Sunday, 29 May 2016
A few thoughts on Love & Friendship - Reviews #237
CINEMA: Love & Friendship (Whit Stillman, 2016) - Ah, Whit Stillman. It's so great to have one of America's best ever writer-directors back making movies again, and this one's a wonder. Jane Austen has been an influence since the beginning (his first and greatest movie, Metropolitan, is a rom-com in which love flourishes between two Austen fans), and for his fifth film he's presenting the author's first serious work: an epistolary novella written before her six major works, and only published posthumously.
Adapting it freely enough to humanise its widowed, magnificently selfish anti-heroine (Kate Beckinsale), Stillman retains plenty of Austen's acerbic gags, as Lady Susan plays all those around her off against one another in order to get rich, comfortable and laid. I saw the movie at the Curzon Chelsea yesterday, complete with a post-film Q&A with Stillman and Beckinsale, and the director spoke about how he has tried to revive '20s and '30s tricks lost to the grammar of cinema, like iris-ins and a climactic roll-call of characters, complete with clips. That's not all, though: there's also the spirit of Pre-Code and screwball comedy alive here: the ending is pure Jean Harlow vehicle (with more than a hint of Red-Headed Woman), and the debuting Tom Bennett plays a hilariously and distinctively thick posho who'd be very much at home in, say, Merrily We Live.
Stillman also acknowledged the debt he owes to the 1995 version of Sense and Sensibility (a film he was slated to direct, after Rob Reiner and before eventual choice Ang Lee), and that's apparent throughout: its sets and its cinematography are virtual facsimiles of that earlier classic, which is by far Austen adaptation on the big screen so far, with inventions that even improve upon her novel. The feel of this film is very different though, mirroring its protagonist, who's caustic, brutal and duplicitous, where Emma Thompson's Elinor was gentle, wise and human. Beckinsale's slightly synthetic Hollywood glamour is an odd fit, imported back into a British period setting, but her performance is unexpectedly excellent, particularly her pitch-perfect comic delivery: she grandstands when she needs to, tips a wink to us at times, but often tosses away her barbs in a way that makes them even funnier.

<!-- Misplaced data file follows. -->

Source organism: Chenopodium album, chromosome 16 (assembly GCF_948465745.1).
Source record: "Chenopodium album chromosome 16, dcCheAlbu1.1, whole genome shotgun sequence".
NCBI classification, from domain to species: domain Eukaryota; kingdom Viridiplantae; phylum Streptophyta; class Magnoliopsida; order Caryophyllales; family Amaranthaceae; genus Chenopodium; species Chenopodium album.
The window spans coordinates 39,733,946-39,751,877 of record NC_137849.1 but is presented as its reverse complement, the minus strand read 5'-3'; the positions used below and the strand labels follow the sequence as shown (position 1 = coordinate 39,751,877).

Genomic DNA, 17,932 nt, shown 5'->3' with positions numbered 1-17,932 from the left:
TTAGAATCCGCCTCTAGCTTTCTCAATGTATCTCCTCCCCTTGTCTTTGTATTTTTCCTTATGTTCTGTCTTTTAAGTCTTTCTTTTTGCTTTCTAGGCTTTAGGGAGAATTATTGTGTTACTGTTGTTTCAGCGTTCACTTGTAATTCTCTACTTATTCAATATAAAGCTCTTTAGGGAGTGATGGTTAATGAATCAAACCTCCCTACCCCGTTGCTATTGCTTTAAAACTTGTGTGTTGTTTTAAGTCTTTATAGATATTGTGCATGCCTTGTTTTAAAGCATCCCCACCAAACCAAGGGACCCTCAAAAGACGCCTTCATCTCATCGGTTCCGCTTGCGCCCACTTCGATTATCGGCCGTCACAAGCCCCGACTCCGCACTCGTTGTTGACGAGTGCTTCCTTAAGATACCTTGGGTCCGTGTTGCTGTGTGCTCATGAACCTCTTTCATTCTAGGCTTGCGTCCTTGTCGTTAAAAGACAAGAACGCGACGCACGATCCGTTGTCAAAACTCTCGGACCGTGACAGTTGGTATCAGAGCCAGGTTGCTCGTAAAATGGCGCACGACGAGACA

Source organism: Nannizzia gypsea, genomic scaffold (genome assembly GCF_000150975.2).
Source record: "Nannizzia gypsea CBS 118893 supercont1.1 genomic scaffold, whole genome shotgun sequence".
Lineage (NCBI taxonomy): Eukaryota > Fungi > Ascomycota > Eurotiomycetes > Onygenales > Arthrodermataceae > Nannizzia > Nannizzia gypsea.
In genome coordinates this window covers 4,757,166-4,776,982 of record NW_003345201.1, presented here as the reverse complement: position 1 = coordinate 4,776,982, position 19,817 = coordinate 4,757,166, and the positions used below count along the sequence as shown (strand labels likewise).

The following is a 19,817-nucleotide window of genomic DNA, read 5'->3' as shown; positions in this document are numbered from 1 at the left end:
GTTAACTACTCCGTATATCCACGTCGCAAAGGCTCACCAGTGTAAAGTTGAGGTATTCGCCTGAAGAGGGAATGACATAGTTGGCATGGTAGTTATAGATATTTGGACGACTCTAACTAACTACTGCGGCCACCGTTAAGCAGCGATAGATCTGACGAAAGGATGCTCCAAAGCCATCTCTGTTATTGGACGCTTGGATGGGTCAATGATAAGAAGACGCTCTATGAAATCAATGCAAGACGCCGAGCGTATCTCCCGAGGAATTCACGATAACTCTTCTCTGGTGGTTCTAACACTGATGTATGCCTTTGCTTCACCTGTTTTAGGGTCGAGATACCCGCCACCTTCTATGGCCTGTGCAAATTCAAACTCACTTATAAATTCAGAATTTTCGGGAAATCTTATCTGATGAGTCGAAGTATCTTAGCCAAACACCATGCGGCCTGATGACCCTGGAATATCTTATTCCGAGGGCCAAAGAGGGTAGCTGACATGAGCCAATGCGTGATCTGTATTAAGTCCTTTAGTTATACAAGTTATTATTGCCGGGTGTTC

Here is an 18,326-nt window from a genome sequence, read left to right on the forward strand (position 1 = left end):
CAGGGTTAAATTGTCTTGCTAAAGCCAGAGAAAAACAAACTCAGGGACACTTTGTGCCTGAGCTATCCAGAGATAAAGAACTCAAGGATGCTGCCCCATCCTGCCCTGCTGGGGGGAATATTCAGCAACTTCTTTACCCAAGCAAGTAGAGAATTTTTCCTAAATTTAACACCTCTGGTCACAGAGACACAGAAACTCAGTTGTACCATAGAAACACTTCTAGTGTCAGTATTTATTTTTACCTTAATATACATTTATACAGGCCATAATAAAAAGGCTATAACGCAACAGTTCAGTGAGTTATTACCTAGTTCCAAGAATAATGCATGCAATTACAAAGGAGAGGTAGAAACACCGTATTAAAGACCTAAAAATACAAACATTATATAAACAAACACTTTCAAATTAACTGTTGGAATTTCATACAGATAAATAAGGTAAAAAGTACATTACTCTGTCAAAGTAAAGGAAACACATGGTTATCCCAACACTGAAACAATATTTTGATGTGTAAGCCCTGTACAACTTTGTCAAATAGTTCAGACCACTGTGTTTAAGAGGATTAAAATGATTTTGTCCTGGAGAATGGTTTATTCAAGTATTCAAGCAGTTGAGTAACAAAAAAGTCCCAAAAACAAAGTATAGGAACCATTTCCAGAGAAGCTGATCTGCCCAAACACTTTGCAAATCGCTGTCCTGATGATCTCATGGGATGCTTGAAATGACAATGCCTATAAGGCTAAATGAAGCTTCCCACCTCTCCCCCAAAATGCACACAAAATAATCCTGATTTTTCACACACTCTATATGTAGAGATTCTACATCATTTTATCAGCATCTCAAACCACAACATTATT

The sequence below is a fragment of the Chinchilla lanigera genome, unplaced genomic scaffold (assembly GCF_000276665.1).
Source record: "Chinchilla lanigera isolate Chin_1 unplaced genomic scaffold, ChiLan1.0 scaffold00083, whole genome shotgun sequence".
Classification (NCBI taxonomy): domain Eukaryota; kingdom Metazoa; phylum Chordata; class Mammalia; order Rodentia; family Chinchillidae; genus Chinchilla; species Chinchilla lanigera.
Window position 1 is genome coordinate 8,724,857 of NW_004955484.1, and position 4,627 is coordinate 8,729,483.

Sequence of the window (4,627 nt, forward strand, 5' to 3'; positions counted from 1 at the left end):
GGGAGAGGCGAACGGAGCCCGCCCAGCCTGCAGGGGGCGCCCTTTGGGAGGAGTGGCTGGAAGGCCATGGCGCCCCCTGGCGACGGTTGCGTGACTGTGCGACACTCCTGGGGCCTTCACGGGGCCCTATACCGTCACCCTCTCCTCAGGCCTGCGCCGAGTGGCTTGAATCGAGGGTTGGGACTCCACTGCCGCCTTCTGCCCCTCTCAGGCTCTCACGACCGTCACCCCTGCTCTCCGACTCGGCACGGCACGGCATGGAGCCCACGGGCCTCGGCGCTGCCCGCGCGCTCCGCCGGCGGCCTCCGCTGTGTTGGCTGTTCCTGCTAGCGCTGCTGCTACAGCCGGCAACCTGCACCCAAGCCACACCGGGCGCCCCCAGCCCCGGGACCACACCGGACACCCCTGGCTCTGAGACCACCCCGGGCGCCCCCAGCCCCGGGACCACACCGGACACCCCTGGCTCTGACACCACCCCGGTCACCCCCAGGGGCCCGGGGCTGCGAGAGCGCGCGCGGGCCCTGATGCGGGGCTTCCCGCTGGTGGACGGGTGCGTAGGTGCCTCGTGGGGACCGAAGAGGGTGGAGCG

The rest of the cast is great too. Morfydd Clark captures the right balance between childishness and burgeoning self-worth as Lady Susan's daughter, Xavier Samuel is suitably sensuous and endearingly naïve as our anti-heroine's next conquest, and Thick of It regular Justin Edwards exhibits his usual exceptional comic timing, as a singularly agreeable man whose wife (the excellent Emma Greenwell) hates Beckinsale's guts. In the bit parts, James Fleet (who also appeared in Lee's Sense and Sensibility) hits the sweet spot between pomposity, likeability and general impotence, Chloe Sevigny is fun as Beckinsale's American confidante (the pair re-uniting 18 years on from Stillman's Last Days of Disco) and Bennett steals every scene he goes near, as a vastly wealthy idiot with some extremely incorrect preconceptions.
I was incredibly excited when I heard this movie was in the works, and I'm delighted that it didn't disappoint, its short shooting schedule (entirely in Dublin) and small budget nowhere in evidence, except perhaps to lend it the same zippy, breakneck feel as The Thin Man, a film with the same modern, offhand sensibility, and delirious sense of fun. It'll take me another couple of viewings to catch all the gags, and to decide − as with Damsels in Distress − whether it's another Stillman masterpiece, or merely a terrific movie, and I simply can't wait. (4/4)
I also had a very quick chat with Whit Stillman. All my life goals are now completed.